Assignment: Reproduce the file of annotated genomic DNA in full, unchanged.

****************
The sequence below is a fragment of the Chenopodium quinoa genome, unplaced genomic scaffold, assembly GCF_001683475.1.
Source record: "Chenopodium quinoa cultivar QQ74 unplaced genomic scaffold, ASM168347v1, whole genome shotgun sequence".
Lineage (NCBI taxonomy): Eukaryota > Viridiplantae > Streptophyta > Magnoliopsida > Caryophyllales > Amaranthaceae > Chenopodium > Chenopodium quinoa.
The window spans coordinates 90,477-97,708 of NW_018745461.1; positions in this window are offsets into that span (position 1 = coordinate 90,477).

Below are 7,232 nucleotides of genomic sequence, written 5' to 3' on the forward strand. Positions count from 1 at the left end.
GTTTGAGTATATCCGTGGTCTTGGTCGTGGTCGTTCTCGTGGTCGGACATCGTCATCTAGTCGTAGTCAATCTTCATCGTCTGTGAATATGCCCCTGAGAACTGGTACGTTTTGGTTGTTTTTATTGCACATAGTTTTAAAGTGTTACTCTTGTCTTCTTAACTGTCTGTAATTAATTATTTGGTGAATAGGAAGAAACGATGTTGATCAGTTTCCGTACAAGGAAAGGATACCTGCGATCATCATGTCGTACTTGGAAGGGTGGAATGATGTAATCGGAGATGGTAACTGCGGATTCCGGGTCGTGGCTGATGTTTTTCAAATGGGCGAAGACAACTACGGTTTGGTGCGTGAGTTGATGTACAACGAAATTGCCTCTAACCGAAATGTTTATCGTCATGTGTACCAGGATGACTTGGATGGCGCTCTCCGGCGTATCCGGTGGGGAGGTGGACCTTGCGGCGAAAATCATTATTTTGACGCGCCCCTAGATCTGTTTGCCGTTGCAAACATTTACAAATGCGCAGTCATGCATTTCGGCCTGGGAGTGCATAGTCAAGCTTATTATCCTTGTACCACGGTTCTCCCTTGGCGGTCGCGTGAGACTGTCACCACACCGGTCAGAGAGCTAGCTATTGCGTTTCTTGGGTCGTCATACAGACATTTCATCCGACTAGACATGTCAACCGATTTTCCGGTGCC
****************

The sequence below is a fragment of the Chenopodium quinoa genome, unplaced genomic scaffold, assembly GCF_001683475.1.
Source record: "Chenopodium quinoa cultivar QQ74 unplaced genomic scaffold, ASM168347v1, whole genome shotgun sequence".
Lineage (NCBI taxonomy): Eukaryota > Viridiplantae > Streptophyta > Magnoliopsida > Caryophyllales > Amaranthaceae > Chenopodium > Chenopodium quinoa.
The window spans coordinates 90,477-97,708 of NW_018745461.1; positions in this window are offsets into that span (position 1 = coordinate 90,477).

Below are 7,232 nucleotides of genomic sequence, written 5' to 3' on the forward strand. Positions count from 1 at the left end.
GTTTGAGTATATCCGTGGTCTTGGTCGTGGTCGTTCTCGTGGTCGGACATCGTCATCTAGTCGTAGTCAATCTTCATCGTCTGTGAATATGCCCCTGAGAACTGGTACGTTTTGGTTGTTTTTATTGCACATAGTTTTAAAGTGTTACTCTTGTCTTCTTAACTGTCTGTAATTAATTATTTGGTGAATAGGAAGAAACGATGTTGATCAGTTTCCGTACAAGGAAAGGATACCTGCGATCATCATGTCGTACTTGGAAGGGTGGAATGATGTAATCGGAGATGGTAACTGCGGATTCCGGGTCGTGGCTGATGTTTTTCAAATGGGCGAAGACAACTACGGTTTGGTGCGTGAGTTGATGTACAACGAAATTGCCTCTAACCGAAATGTTTATCGTCATGTGTACCAGGATGACTTGGATGGCGCTCTCCGGCGTATCCGGTGGGGAGGTGGACCTTGCGGCGAAAATCATTATTTTGACGCGCCCCTAGATCTGTTTGCCGTTGCAAACATTTACAAATGCGCAGTCATGCATTTCGGCCTGGGAGTGCATAGTCAAGCTTATTATCCTTGTACCACGGTTCTCCCTTGGCGGTCGCGTGAGACTGTCACCACACCGGTCAGAGAGCTAGCTATTGCGTTTCTTGGGTCGTCATACAGACATTTCATCCGACTAGACATGTCAACCGATTTTCCGGTGCC